Why Don't European Marketers Spend More On Social Media?

Nate Elliott

European marketers are as excited about social media today as ever before. In fact, according to our annual survey, three-quarters of interactive marketers in Europe either already use social media or plan to use it by the end of 2011 – and they expect social media marketing to grow in effectiveness more than any other online or offline marketing channel in the coming years. But there’s a problem: European marketers still aren’t spending very much on social programs. In fact, a quarter of the marketers in our survey plan to spend less than €35,000 on social media this year – and many of the rest won’t spend much more than that. And most European marketers said they had no plans to increase their social media budget this year compared to last.

I think this lack of spending is both a symptom, and a cause, of problems inherent in how European marketers use social media:

  • It’s a cause, because the resources aren’t there. One of the biggest problems social media marketers face right now is a lack of resources. When it comes to social media they have trouble finding budget, staff, time, and even good help from their agencies. And that actually makes a lot of companies afraid of success. You’d be surprised how often I hear statements like "I want to start a Facebook page, but what if it takes off? I don’t have the budget to staff it full time!" When marketers are afraid of success, rather than failure, then you know you’ve got a problem.
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The Global Mainstreaming Of Smartphones

Thomas Husson

Thanks to the phenomenal popularity of Apple’s iPhone and Android’s growing traction — more than 550,000 Android devices are activated each day — many product strategists tend to assume that smartphones are a mass-market phenomenon.

The reality is that in a global population with more than 5 billion subscriptions, smartphones are still niche. However, in the US and some European countries, smartphone penetration is racing past 25%; smartphones are going mainstream, albeit at a varying pace across the globe.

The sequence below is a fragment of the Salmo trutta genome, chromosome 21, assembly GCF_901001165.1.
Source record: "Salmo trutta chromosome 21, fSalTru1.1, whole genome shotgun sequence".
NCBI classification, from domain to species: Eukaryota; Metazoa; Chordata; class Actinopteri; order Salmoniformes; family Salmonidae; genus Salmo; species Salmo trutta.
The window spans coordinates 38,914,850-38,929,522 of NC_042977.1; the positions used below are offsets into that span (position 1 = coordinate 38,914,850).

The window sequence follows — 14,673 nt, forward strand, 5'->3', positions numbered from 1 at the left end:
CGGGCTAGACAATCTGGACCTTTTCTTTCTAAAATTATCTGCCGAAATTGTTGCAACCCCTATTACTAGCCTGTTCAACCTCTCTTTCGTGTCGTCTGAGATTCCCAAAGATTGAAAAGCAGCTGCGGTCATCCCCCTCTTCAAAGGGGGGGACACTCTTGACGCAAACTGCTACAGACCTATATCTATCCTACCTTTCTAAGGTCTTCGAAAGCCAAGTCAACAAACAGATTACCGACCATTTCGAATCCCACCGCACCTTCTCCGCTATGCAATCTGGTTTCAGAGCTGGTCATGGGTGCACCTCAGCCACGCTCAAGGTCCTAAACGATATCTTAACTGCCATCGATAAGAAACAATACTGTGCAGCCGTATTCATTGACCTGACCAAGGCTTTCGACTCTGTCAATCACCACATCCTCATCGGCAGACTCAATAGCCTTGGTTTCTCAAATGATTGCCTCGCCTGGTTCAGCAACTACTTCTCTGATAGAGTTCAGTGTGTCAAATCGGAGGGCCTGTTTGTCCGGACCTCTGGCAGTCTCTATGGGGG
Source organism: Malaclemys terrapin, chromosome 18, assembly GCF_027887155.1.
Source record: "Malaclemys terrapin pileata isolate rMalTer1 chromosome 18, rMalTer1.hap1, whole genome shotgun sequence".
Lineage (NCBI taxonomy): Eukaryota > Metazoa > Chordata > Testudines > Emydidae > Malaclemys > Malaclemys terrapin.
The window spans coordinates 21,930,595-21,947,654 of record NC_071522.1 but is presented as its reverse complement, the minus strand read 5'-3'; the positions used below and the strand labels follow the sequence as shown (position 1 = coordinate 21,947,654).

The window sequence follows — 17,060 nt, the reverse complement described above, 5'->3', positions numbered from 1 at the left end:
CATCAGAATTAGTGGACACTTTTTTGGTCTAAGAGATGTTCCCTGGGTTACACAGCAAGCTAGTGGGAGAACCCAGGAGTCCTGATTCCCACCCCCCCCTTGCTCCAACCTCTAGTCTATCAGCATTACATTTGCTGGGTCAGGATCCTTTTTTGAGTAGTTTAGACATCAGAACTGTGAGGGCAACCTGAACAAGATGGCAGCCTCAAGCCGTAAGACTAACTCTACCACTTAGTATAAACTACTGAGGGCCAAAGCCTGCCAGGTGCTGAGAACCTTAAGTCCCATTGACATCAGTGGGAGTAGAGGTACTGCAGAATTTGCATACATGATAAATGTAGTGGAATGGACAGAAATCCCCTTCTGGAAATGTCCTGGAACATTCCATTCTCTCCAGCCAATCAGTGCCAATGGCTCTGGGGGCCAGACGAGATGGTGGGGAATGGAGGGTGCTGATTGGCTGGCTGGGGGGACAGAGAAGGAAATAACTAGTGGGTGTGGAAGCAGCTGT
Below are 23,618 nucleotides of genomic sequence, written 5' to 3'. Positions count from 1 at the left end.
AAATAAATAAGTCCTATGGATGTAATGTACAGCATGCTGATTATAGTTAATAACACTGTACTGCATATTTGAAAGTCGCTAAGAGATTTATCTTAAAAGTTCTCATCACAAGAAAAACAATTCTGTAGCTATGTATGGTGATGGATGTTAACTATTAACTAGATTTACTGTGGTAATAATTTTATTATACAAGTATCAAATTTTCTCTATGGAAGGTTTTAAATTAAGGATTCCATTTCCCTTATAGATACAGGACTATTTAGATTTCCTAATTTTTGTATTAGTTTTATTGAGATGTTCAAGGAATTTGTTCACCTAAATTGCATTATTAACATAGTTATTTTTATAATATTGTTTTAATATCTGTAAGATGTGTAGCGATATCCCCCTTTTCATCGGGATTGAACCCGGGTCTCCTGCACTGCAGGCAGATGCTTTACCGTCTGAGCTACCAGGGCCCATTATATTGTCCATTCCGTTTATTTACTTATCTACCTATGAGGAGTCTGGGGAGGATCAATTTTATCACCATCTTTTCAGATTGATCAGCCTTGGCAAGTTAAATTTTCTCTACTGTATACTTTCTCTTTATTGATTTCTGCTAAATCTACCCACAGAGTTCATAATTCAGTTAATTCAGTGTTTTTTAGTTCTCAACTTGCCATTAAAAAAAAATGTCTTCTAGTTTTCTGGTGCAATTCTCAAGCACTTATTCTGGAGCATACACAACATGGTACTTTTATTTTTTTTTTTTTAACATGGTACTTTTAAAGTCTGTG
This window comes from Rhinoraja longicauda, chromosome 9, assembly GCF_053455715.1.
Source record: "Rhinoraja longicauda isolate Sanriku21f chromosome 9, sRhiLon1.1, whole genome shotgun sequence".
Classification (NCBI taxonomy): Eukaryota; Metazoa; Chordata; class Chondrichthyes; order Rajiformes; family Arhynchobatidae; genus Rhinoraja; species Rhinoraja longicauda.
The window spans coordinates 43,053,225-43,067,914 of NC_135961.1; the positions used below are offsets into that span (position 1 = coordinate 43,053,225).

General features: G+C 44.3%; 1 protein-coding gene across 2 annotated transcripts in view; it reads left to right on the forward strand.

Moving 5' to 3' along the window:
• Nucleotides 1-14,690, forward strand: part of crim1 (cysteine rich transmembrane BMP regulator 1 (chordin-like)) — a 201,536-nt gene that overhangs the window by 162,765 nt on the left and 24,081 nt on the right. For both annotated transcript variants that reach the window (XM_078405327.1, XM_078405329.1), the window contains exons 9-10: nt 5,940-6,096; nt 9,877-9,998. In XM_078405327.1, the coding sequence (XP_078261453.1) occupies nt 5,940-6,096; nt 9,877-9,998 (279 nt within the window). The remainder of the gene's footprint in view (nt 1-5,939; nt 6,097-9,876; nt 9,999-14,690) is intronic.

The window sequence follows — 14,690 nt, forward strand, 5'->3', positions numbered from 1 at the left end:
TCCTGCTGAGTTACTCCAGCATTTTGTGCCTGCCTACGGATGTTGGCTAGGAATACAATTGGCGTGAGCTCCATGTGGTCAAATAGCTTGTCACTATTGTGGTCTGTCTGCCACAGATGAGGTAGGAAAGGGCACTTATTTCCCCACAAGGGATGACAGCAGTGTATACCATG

Consumer product strategists should anticipate the consequences of moving from a smartphone target audience of early adopters to one that is more mainstream.

When targeting the second wave of smartphone users, we believe strategists should: 

  • Design specific mobile products by better understanding new smartphone owners. New segments of smartphone owners will emerge, with a much more diverse profile than the first wave of smartphone early adopters. One way to obtain more detailed information about these consumers is to use the basic connectivity of the smartphone to establish the beginnings of a digital customer relationship. The promise of ongoing product upgrades is one incentive that may convince these new customers to share their information, but free content such as an application is more likely to win their confidence.
  • Carefully monitor new smartphone owners’ usage. There is always a huge gap between the features available on a smartphone and the actual use of these features. It is critical to constantly analyze how smartphone users are using their devices; this will allow strategists to optimize the road maps not only for new devices but also for those products and services to be delivered to the second wave of smartphone users. 
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CMO Best Practices For Hiring And Retaining Digital Talent

Shar VanBoskirk